Israel 'to double' Jericho land offer: Rabin tells cabinet of concession to Palestinians but compromise still sought on control of border crossings

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The Independent Online
JERUSALEM - In a concession to Palestinians, the Israeli Prime Minister, Yitzhak Rabin, told his cabinet yesterday that Israel was ready to double the size of the autonomous enclave around the West Bank town of Jericho, Israeli radio reported. It said that Israel would offer to withdraw from about 50sq km, nearly double its opening offer of 27sq km.

The report of the concession came on the eve of a meeting today in Cairo between the Israeli Foreign Minister, Shimon Peres, and Mahmoud Abbas, the top aide to Yasser Arafat, chairman of the Palestine Liberation Organisation (PLO). They are to make a third attempt in nine days to reach a compromise to clear the way for a Rabin-Arafat summit and the start of Israeli withdrawal.

Gad Ben-Ari, Mr Rabin's spokesman, said that 'while we strongly hope that there will be significant progress (today), we will give it additional time if needed'.

Cabinet ministers, speaking after their weekly Sunday meeting, said Israel would insist on keeping control over border crossings from Egypt and Jordan into Jericho and the Gaza Strip, the two autonomous regions that are to be run by the PLO.

The size of the Jericho region and control over the border crossings have been the two main sticking points in the negotiations on implementing Palestinian autonomy.

Mr Rabin has said that even if the implementation agreement was signed three or four weeks after the original 13 December deadline, the two sides could still meet the 13 April target date for concluding Israeli troop withdrawal from Gaza and Jericho.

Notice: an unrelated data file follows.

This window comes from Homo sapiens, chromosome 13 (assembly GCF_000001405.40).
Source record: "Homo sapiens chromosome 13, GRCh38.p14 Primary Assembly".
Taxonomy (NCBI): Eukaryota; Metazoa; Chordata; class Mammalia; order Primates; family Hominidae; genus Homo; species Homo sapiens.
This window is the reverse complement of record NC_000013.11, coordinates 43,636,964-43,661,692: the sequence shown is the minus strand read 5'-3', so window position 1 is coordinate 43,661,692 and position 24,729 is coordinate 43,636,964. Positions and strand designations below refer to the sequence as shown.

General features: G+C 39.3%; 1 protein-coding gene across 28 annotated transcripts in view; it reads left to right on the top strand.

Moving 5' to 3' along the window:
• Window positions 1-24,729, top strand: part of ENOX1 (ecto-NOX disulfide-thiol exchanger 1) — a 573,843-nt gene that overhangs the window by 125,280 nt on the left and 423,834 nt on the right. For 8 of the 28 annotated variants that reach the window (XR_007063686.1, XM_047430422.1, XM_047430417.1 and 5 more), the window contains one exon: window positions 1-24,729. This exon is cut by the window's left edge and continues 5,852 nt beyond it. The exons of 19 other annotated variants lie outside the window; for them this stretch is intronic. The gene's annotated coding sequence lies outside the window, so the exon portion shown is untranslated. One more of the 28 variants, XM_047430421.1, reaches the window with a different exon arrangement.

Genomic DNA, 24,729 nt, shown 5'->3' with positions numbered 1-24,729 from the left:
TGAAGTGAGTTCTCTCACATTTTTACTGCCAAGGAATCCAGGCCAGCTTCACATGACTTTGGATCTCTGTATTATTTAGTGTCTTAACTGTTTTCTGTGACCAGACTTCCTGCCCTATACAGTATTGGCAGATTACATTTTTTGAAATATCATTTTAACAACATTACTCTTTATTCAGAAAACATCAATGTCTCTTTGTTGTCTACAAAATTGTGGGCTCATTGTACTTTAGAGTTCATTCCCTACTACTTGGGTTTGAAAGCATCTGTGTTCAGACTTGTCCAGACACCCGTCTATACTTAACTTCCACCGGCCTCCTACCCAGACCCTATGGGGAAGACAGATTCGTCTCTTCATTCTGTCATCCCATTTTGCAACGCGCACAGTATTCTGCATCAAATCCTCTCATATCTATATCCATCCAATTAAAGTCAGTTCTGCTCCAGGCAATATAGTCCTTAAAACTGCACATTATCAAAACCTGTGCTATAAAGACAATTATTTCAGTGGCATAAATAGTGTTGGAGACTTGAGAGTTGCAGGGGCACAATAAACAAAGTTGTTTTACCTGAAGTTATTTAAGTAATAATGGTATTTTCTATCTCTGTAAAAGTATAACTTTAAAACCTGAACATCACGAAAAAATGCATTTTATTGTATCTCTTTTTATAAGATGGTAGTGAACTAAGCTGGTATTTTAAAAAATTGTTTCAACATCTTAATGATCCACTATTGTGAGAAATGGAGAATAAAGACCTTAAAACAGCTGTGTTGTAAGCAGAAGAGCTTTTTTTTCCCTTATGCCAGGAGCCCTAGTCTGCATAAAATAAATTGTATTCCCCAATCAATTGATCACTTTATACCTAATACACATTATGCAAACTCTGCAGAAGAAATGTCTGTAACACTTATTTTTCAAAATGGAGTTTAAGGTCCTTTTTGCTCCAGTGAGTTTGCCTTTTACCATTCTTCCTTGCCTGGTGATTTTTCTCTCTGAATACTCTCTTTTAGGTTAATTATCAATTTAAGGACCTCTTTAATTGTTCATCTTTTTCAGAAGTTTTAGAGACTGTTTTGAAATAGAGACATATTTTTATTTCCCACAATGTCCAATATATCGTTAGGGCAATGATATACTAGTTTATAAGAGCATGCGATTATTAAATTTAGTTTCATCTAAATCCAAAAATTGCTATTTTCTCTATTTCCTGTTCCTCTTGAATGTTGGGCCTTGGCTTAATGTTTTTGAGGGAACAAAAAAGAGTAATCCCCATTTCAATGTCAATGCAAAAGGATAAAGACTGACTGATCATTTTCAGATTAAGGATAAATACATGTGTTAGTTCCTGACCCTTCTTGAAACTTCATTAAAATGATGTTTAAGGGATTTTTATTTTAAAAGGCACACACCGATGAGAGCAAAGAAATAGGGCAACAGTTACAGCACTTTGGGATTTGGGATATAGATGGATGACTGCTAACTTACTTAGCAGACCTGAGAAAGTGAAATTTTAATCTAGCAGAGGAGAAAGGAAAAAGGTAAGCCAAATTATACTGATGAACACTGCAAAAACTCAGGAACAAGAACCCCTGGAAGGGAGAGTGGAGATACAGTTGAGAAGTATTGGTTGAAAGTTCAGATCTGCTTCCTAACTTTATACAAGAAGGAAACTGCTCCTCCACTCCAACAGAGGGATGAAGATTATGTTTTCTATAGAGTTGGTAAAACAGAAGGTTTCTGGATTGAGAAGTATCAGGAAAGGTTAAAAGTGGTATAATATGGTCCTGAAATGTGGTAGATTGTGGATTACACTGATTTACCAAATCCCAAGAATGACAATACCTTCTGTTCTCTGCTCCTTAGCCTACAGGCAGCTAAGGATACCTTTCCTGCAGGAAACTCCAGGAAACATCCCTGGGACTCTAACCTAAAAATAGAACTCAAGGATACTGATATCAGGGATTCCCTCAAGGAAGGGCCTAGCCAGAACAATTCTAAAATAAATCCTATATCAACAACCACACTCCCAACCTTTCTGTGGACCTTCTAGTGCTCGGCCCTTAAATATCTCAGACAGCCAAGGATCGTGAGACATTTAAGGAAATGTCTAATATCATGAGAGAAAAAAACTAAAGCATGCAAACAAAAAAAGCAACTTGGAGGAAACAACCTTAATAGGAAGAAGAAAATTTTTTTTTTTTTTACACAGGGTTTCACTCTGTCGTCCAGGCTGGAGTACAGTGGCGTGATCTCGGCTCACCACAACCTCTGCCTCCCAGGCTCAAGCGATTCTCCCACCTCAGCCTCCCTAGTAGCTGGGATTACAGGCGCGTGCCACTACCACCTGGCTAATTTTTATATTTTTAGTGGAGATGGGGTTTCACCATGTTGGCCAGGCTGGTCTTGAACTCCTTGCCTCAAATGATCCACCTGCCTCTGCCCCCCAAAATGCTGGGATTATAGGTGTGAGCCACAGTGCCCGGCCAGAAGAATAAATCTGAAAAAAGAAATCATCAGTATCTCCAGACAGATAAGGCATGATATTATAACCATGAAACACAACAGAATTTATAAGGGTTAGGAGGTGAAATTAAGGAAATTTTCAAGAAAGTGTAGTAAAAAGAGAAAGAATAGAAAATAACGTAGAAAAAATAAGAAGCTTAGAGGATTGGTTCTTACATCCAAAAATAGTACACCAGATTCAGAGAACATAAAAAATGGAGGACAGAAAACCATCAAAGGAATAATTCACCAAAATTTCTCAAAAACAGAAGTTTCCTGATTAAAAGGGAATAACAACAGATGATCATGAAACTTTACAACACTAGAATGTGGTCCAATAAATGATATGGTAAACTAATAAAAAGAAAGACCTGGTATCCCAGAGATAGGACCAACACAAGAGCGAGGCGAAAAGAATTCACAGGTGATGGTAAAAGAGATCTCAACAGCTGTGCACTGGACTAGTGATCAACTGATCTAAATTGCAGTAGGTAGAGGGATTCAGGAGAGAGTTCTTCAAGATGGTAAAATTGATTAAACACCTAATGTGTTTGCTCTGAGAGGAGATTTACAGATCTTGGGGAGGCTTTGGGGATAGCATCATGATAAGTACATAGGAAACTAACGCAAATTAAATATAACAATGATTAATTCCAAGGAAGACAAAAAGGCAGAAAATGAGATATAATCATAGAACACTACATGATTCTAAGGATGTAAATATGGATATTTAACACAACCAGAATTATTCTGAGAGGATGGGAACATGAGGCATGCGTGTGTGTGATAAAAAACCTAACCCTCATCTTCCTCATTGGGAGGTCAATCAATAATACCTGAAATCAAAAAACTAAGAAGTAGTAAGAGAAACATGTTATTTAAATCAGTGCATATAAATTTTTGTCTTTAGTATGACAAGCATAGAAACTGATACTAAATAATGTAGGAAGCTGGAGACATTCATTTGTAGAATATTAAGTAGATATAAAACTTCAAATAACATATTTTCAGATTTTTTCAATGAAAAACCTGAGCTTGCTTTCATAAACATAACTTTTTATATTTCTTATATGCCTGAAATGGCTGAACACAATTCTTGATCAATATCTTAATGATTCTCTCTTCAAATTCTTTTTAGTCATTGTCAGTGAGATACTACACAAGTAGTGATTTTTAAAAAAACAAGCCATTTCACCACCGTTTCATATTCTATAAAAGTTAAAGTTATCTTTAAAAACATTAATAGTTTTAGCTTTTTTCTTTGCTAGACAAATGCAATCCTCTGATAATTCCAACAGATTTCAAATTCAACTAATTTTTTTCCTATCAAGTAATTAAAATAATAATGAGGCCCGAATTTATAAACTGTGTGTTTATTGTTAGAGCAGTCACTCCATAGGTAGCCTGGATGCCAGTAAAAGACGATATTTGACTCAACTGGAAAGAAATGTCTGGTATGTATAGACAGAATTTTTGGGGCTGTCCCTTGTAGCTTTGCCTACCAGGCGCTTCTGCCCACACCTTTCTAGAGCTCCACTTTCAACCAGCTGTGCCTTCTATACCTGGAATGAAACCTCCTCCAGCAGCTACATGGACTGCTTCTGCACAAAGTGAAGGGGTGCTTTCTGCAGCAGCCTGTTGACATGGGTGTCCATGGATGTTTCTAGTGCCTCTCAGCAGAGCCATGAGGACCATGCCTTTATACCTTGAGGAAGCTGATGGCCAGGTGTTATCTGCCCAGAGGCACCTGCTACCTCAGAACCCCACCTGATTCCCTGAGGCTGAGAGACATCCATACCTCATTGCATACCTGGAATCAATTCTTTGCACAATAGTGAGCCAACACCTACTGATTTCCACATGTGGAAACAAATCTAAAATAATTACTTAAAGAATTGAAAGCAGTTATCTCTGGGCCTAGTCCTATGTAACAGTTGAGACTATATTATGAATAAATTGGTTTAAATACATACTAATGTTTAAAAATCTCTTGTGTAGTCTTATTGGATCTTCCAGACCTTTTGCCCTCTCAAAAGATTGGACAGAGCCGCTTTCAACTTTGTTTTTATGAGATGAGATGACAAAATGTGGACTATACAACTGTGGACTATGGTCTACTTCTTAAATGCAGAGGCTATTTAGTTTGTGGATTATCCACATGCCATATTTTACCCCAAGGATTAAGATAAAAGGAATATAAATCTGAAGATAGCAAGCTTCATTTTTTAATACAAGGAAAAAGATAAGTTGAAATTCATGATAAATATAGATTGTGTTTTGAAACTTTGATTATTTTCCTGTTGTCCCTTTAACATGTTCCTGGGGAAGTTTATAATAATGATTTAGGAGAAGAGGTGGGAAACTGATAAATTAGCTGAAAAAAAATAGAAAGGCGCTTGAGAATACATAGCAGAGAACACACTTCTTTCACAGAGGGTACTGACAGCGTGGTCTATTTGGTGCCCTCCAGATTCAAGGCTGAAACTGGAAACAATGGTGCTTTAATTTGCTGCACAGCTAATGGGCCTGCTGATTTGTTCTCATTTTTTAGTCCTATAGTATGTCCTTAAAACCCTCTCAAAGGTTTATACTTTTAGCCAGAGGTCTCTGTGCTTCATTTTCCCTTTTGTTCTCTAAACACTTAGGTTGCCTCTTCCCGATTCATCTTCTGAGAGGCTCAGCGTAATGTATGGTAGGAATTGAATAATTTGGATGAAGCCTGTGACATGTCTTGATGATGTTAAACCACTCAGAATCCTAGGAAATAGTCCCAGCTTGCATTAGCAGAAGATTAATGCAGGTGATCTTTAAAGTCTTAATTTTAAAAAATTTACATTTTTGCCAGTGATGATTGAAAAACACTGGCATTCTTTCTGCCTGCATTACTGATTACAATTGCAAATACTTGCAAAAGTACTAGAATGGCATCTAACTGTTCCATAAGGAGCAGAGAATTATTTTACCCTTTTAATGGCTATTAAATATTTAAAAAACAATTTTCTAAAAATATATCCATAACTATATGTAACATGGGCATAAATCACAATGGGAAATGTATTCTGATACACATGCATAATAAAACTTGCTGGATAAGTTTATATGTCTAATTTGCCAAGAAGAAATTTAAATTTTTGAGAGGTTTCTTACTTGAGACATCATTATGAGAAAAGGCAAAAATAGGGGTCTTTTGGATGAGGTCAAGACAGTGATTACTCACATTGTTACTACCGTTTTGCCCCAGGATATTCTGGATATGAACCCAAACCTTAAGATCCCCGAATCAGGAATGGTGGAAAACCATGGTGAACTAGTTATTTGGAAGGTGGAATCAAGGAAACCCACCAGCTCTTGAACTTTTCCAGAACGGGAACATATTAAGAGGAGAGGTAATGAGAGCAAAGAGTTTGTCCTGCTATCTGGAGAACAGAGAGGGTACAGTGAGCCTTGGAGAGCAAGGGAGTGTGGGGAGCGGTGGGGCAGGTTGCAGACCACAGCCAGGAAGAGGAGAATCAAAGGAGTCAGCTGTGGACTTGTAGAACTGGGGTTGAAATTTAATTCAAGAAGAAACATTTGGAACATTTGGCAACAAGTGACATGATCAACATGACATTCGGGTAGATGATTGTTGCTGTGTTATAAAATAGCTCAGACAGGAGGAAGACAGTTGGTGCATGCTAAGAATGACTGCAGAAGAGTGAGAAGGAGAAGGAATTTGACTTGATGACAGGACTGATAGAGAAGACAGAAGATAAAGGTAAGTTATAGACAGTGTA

However, Mr Rabin told the cabinet that Israel will not agree to let the autonomous region reach the Dead Sea to the south or include any Jewish settlements, said the Trade Minister, Micha Harish.

The newspaper Ha'aretz said Mr Peres had offered the Palestinians a compromise under which the area between the autonomous region and the Dead Sea would be used for joint Israeli-Palestinian tourism and business ventures. It quoted Nissim Zvili, a leading figure in Mr Rabin's Labour Party, as saying that Mr Arafat leaned toward accepting the offer. Mr Zvili met Mr Arafat last week.

On the border crossings, Mr Harish said Israel would insist on control over security, while all other issues, such as symbols, were open to negotiations. Ha'aretz said Israel wants to check everyone coming in. The PLO is ready to give Israel a veto over entries but wants a low-key Israeli presence, such as Israeli border control officials hidden behind two-way mirrors, it said.

Also yesterday, General Amnon Shahak, a top Israeli negotiator, met Jibril Rajoub and Mohammed Dahlan, two top Arafat aides, in Rome to negotiate the return of Palestinians deported by Israel since the 1967 Middle East war. Reports said that Israel was willing to permit 50 deportees affiliated with Mr Arafat's Fatah faction to return, but that the PLO insisted on more than 100 as a first step.

Chaim Ramon, the Health Minister, said yesterday that agreement on implementing Palestinian self-rule may be reached in a week's time, AFP reports. 'It is possible we will reach an agreement with the PLO in a week to ten days,' he said after the cabinet meeting.

In Tunis, the PLO executive committee on Saturday accused Israel of violating the deal by failing to stop Jews from building new settlements in the occupied territories. The committee, chaired by Mr Arafat, also said Israel was expropriating thousands of hectares of Palestinian land west of Ramallah in the West Bank, and around east Jerusalem.

(Photograph omitted)